• 7. Community Partnerships for Higher Educational Institutions -- Support Organizations, Advocates, and Brokers • Association of Independent Colleges and Universities (AICUP) – Making the Case (for 83 HEIs) • Community Outreach Partnership Centers (HUD grants to Duquesne, Pitt, Robert Morris, Point Park, Edinboro, PSU) • Pennsylvania Campus Compact (67 HEI members; 19 in Western PA) • Project Pericles – (Allegheny College, Chatham University;) • Pittsburgh Council on Higher Education (PCHE) (Allegheny County members) • SPRING – Southwestern Pennsylvania Regional Network for the Growth of Service Learning
  • 8. Anchor roles • Facilitator • Leader • Convener • HEI largest or among the largest employer in municipality and/or county. • HEI communities in Western Pennsylvania typically “not growing,” former industrial and mining communities often severely affected by de-industrialization. Smaller colleges and universities “provide an anchor” to their municipality and communities as do larger urban institutions in the national discussion.
  • 9. Some shifts for HEIs over 1970s and 1980s • The number and size of HEIs was growing and continued to grow. • Post “baby boom” generation resulted in decline in supply of college students. • Heightened competition for new students. • Diversification of traditional liberal arts colleges. “Schools that once subsisted on a combination of genteel poverty among faculty, tweedy relationships between admissions deans and prep school headmasters, and „old school‟ ties with the alumni now depend on four-color brochures, marketing directors, meticulously planned capital campaigns, and elaborate pricing and discount policies that make airline pricing look straightforward by comparison” (McPherson and Schapiro, 2000). Of 540 “liberal arts” colleges measured by a set of metrics, including 40% or more of the college‟s majors in liberal arts, David Breneman found that 212 achieved that number. “The majority … had transformed themselves, some quietly, some with fanfare, into schools specializing in business, computing, nursing, and the like, often equipping themselves with large populations of adults and part time students. Today the Carnegie Foundation doesn‟t even call them liberal arts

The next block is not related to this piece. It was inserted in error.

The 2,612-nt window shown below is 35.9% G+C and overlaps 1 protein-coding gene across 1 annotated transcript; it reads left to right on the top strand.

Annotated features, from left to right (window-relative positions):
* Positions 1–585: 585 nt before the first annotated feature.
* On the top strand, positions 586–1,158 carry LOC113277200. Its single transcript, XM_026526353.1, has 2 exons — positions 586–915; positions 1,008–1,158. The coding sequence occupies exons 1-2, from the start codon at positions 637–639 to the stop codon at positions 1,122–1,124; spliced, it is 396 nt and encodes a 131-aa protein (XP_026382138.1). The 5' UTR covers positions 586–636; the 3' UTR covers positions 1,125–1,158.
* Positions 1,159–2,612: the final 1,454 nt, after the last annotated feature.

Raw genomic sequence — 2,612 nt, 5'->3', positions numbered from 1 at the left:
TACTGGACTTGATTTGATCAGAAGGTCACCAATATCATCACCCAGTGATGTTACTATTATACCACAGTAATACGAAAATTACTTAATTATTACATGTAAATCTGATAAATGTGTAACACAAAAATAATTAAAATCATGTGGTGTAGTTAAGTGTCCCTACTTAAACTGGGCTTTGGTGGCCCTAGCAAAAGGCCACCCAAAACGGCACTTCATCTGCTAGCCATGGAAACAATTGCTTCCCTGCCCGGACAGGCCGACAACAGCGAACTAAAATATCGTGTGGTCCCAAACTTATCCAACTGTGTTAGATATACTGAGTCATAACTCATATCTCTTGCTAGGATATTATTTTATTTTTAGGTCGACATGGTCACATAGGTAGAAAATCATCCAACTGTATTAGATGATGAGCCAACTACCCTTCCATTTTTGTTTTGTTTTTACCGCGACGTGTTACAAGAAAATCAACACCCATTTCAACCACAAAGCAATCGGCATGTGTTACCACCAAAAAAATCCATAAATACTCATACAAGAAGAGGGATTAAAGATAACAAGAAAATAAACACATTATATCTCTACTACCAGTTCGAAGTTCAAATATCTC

• 10. Higher Education Institutions in Southwestern Pennsylvania: Changes over 25 Years • The increased relative importance of “Eds & Meds” across the region and nation in post-industrial economy. • University of Pittsburgh -- Shift from being a “university in the city” to a “university of the city.” (Bender, 2002) • The establishment of “anchor institutions” in the regional landscape. Colleges and universities in their communities are “by far the most powerful partners, ‘anchors,’ and creative catalysts for change and improvement in the quality of life in American cities and communities,” Ira Harkavy, Penn Institute for Urban Research, 2009.